Trial of teenagers accused of violating a grave

TWO teenagers are to become the first people in more than 100 years to go on trial accused of breaking an ancient "grave-robbing" law.

The two young men, aged 17 and 15, are set to stand trial this week at the High Court in Edinburgh accused of "violation of sepulchre".

The law, which was often used when grave-robbing was at its height in the 18th and 19th centuries, is related to being disrespectful to the remains of the dead and the feelings of their relatives.

The pair are accused of violating the tomb of one of Scotland’s most brutal historical figures, Sir George ‘Bloody’ Mackenzie, a former Lord Advocate during the reign of King Charles II.

Mackenzie earned the nickname for his prosecution of the Scottish Presbyterian Covenanters, which lasted between 1684 and 1688 and saw many sent to their deaths. He also founded the National Library of Advocates in 1687.

The attack on the former Lord Advocate’s mausoleum, described as the finest tomb in Greyfriars cemetery, was only stopped when a group of people on a walking tour passed through the churchyard near Candlemaker Row.

Much superstition has surrounded the 20ft tall tomb and it has been investigated by researchers into the paranormal on several occasions.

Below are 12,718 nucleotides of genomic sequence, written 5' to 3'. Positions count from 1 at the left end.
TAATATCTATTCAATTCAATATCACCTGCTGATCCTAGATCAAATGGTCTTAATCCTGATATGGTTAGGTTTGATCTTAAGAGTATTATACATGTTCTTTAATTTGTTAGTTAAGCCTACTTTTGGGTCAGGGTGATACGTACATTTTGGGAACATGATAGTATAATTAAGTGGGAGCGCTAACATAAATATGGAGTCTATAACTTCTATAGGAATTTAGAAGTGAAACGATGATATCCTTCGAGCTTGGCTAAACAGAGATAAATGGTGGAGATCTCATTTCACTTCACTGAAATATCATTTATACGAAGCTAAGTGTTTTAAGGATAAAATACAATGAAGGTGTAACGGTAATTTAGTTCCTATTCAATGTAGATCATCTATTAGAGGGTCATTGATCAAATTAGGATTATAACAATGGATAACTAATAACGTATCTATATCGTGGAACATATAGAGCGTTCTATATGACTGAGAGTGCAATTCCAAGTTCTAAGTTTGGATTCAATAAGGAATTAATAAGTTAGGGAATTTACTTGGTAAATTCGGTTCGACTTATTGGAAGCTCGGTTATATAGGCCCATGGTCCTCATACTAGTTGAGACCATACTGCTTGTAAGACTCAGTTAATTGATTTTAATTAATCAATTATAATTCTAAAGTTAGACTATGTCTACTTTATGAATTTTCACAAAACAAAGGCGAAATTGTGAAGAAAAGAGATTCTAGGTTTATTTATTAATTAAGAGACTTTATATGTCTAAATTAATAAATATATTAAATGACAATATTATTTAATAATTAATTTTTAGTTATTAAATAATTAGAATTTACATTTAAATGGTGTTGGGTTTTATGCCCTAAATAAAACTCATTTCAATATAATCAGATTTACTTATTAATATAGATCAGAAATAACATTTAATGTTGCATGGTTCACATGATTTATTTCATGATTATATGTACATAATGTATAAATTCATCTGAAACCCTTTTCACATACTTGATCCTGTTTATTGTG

Christopher Gane, professor in Scots law at Aberdeen University, said: "It is fascinating that this charge has been indicted in the High Court.

"The last case recorded in our law reports was in 1899 when a gentleman called William Coutts had six charges of violation of sepulchre laid against him.

"He was the superintendent of Nellfield Cemetery, a private graveyard on the Great Western Road in Aberdeen, and the background to the case was that he was accused of digging up coffins and reselling the lairs for other burials.

"He confessed to two of the six charges, admitting that he placed the remains of the bodies he had dug up in other graves, and he was jailed for six months."

Prof Gane added: "The law of theft does not apply to a human body that has been interred, as in the eyes of the law a body that has been buried for some time does not count as ‘property’ for the purpose of stealing."

Yesterday, a spokesman for the Crown Office said they could recall no case in recent memory where a person had been indicted to appear at the High Court charged with the crime of violation of sepulchre.

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